Mouse anti Dog CD45 antibody, clone CD12.10C12
recognises the canine homologue of CD45, clustered at the firstInternational Canine Leukocyte Workshop (Cobbold et al. 1994
). Clone CA12.10C12 recognises a glycoprotein of approximately 200 kDa expressed by cells of haemapoietic origin.
- Target Species
- Product Form
- Tissue Culture Supernatant - liquid
- Preservative Stabilisers
- This product is shipped at ambient temperature. It is recommended to aliquot and store at -20°C on receipt. When thawed, aliquot the sample as needed. Keep aliquots at 2-8°C for short term use (up to 4 weeks) and store the remaining aliquots at -20°C.
Avoid repeated freezing and thawing as this may denature the antibody. Storage in frost-free freezers is not recommended.
- 12 months from date of despatch
- For research purposes only
This product has been reported to work in the following applications. This information is derived from testing within our laboratories, peer-reviewed publications or personal communications from the originators. Please refer to references indicated for further information. For general protocol recommendations, please visit the antibody protocols page.
Applications of CD45 antibody
|Immunohistology - Frozen
|Immunohistology - Paraffin 1
- 1 This product requires heat mediated antigen retrieval (citrate buffer, pH 6.0).
Where this antibody has not been tested for use in a particular technique this does not necessarily exclude its use in such procedures. Suggested working dilutions are given as a guide only. It is recommended that the user titrates the antibody for use in their own system using appropriate negative/positive controls.
- Flow Cytometry
- Use 10ul of the suggested working dilution to label 106 cells in 100ul.
Copyright © 2021 Bio-Rad Antibodies (formerly AbD Serotec)
Secondary Antibodies Available
Negative Isotype Controls Available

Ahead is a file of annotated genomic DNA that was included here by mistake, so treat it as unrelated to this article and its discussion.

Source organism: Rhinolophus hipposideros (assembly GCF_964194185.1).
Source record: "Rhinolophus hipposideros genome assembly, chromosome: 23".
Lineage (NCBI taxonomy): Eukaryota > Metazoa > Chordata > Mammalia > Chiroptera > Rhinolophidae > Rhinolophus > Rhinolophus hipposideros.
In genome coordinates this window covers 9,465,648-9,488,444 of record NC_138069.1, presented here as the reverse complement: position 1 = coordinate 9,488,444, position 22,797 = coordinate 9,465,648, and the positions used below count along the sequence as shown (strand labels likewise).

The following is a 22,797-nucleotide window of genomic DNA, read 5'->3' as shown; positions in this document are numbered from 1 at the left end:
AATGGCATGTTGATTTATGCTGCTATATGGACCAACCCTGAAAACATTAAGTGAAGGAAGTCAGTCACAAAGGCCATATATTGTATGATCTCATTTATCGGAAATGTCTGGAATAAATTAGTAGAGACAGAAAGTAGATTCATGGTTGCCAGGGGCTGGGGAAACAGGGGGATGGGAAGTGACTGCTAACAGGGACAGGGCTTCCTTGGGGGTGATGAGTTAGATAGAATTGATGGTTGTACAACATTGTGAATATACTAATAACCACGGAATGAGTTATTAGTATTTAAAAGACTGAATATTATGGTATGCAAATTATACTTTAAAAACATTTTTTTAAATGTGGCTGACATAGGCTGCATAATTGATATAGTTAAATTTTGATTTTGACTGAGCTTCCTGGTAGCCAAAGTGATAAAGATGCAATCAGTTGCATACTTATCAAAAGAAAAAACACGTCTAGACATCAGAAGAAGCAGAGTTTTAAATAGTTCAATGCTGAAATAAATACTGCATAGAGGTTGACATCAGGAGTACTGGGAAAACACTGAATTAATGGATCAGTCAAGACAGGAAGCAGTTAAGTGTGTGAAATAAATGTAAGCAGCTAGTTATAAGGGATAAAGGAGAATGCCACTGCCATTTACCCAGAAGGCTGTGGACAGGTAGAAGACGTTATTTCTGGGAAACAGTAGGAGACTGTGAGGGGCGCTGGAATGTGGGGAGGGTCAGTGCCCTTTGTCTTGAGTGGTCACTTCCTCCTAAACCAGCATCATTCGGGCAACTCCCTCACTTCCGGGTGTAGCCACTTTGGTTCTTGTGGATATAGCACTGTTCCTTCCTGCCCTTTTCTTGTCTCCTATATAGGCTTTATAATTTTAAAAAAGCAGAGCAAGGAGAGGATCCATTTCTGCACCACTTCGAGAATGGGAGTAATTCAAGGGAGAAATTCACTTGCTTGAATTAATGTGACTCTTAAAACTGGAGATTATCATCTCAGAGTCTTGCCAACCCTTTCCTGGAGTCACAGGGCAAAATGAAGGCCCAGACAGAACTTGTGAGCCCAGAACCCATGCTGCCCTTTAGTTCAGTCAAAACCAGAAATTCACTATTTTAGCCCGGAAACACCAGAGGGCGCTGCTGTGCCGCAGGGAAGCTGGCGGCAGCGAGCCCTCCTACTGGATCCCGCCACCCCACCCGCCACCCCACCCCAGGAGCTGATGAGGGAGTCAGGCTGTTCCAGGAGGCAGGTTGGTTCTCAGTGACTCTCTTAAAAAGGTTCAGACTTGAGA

Product Specific References
References for CD45 antibody
Caniatti, M. et al. (1996) Canine lymphoma: immunocytochemical analysis of fine-needle aspiration biopsy.
Vet Pathol. 33 (2): 204-12.
Cobbold, S. & Metcalfe, S. (1994) Monoclonal antibodies that define canine homologues of human CD antigens: summary of the First International Canine Leukocyte Antigen Workshop (CLAW).
Tissue Antigens. 43 (3): 137-54.
Ramos-Vara, J.A. & Miller, M.A. (2007) Immunohistochemical detection of protein gene product 9.5 (PGP 9.5) in canine epitheliotropic T-cell lymphoma (mycosis fungoides).
Vet Pathol. 44 (1): 74-9.
Caswell JL, et al. (2005) Graft-versus-host disease in severe combined immunodeficiency/beige mice administered canine leukocytes.
Can J Vet Res. 69(4): 246-52.
Lane, L.V. et al. (2012) Canine intravascular lymphoma with overt leukemia.
Vet Clin Pathol. Mar;41(1):84-91.
Trindade, A.B. et al. (2017) Mesenchymal-like stem cells in canine ovary show high differentiation potential.
Cell Prolif. 50 (6) Oct 08 [Epub ahead of print].
Tsumagari, S. et al. (2007) Characterization of CD34+ cells from canine umbilical cord blood, bone marrow leukocytes, and peripheral blood by flow cytometric analysis.
J Vet Med Sci. 69 (11): 1207-9.
Lombardi, P. et al. (2019) Clinical and Immunological Response in Dogs Naturally Infected by L. infantum Treated with a Nutritional Supplement.
Animals (Basel). 9 (8) Jul 30 [Epub ahead of print].
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